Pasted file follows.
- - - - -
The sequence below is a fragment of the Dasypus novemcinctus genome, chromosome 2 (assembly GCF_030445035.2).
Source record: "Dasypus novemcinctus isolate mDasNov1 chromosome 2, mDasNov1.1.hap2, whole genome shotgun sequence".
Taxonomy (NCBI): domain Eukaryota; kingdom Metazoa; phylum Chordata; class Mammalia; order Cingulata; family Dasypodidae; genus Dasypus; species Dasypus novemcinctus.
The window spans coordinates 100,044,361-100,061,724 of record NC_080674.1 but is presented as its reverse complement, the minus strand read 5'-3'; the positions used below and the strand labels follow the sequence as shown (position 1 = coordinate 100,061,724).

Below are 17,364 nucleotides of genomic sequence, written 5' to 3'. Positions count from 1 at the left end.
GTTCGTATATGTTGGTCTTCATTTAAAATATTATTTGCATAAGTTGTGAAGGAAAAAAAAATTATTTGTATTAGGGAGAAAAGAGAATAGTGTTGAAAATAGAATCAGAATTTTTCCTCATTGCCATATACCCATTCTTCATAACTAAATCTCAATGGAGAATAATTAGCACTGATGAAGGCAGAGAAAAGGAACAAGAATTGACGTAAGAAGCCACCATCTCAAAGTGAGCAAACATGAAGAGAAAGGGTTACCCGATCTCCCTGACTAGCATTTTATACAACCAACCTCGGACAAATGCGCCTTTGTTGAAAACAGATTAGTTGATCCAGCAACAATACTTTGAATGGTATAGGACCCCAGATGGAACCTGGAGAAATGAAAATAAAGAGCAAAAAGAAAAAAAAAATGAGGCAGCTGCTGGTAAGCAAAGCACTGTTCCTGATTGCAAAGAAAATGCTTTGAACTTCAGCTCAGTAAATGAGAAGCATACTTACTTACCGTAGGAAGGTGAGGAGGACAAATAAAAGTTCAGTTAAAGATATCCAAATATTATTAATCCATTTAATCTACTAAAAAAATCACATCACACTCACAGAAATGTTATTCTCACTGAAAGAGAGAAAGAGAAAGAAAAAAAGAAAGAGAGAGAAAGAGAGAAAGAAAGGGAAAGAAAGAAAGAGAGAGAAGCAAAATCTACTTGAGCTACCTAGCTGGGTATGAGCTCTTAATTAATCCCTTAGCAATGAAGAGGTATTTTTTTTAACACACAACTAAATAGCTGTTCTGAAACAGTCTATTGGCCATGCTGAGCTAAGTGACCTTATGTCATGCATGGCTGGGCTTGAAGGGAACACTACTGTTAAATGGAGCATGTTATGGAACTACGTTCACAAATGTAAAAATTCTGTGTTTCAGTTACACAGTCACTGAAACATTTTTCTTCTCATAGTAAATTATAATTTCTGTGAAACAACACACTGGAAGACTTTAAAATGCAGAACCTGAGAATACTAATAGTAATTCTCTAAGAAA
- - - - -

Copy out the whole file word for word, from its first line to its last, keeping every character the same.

The sequence below is a fragment of the Dasypus novemcinctus genome, chromosome 2 (assembly GCF_030445035.2).
Source record: "Dasypus novemcinctus isolate mDasNov1 chromosome 2, mDasNov1.1.hap2, whole genome shotgun sequence".
Taxonomy (NCBI): domain Eukaryota; kingdom Metazoa; phylum Chordata; class Mammalia; order Cingulata; family Dasypodidae; genus Dasypus; species Dasypus novemcinctus.
The window spans coordinates 100,044,361-100,061,724 of record NC_080674.1 but is presented as its reverse complement, the minus strand read 5'-3'; the positions used below and the strand labels follow the sequence as shown (position 1 = coordinate 100,061,724).

Below are 17,364 nucleotides of genomic sequence, written 5' to 3'. Positions count from 1 at the left end.
GTTCGTATATGTTGGTCTTCATTTAAAATATTATTTGCATAAGTTGTGAAGGAAAAAAAAATTATTTGTATTAGGGAGAAAAGAGAATAGTGTTGAAAATAGAATCAGAATTTTTCCTCATTGCCATATACCCATTCTTCATAACTAAATCTCAATGGAGAATAATTAGCACTGATGAAGGCAGAGAAAAGGAACAAGAATTGACGTAAGAAGCCACCATCTCAAAGTGAGCAAACATGAAGAGAAAGGGTTACCCGATCTCCCTGACTAGCATTTTATACAACCAACCTCGGACAAATGCGCCTTTGTTGAAAACAGATTAGTTGATCCAGCAACAATACTTTGAATGGTATAGGACCCCAGATGGAACCTGGAGAAATGAAAATAAAGAGCAAAAAGAAAAAAAAAATGAGGCAGCTGCTGGTAAGCAAAGCACTGTTCCTGATTGCAAAGAAAATGCTTTGAACTTCAGCTCAGTAAATGAGAAGCATACTTACTTACCGTAGGAAGGTGAGGAGGACAAATAAAAGTTCAGTTAAAGATATCCAAATATTATTAATCCATTTAATCTACTAAAAAAATCACATCACACTCACAGAAATGTTATTCTCACTGAAAGAGAGAAAGAGAAAGAAAAAAAGAAAGAGAGAGAAAGAGAGAAAGAAAGGGAAAGAAAGAAAGAGAGAGAAGCAAAATCTACTTGAGCTACCTAGCTGGGTATGAGCTCTTAATTAATCCCTTAGCAATGAAGAGGTATTTTTTTTAACACACAACTAAATAGCTGTTCTGAAACAGTCTATTGGCCATGCTGAGCTAAGTGACCTTATGTCATGCATGGCTGGGCTTGAAGGGAACACTACTGTTAAATGGAGCATGTTATGGAACTACGTTCACAAATGTAAAAATTCTGTGTTTCAGTTACACAGTCACTGAAACATTTTTCTTCTCATAGTAAATTATAATTTCTGTGAAACAACACACTGGAAGACTTTAAAATGCAGAACCTGAGAATACTAATAGTAATTCTCTAAGAAA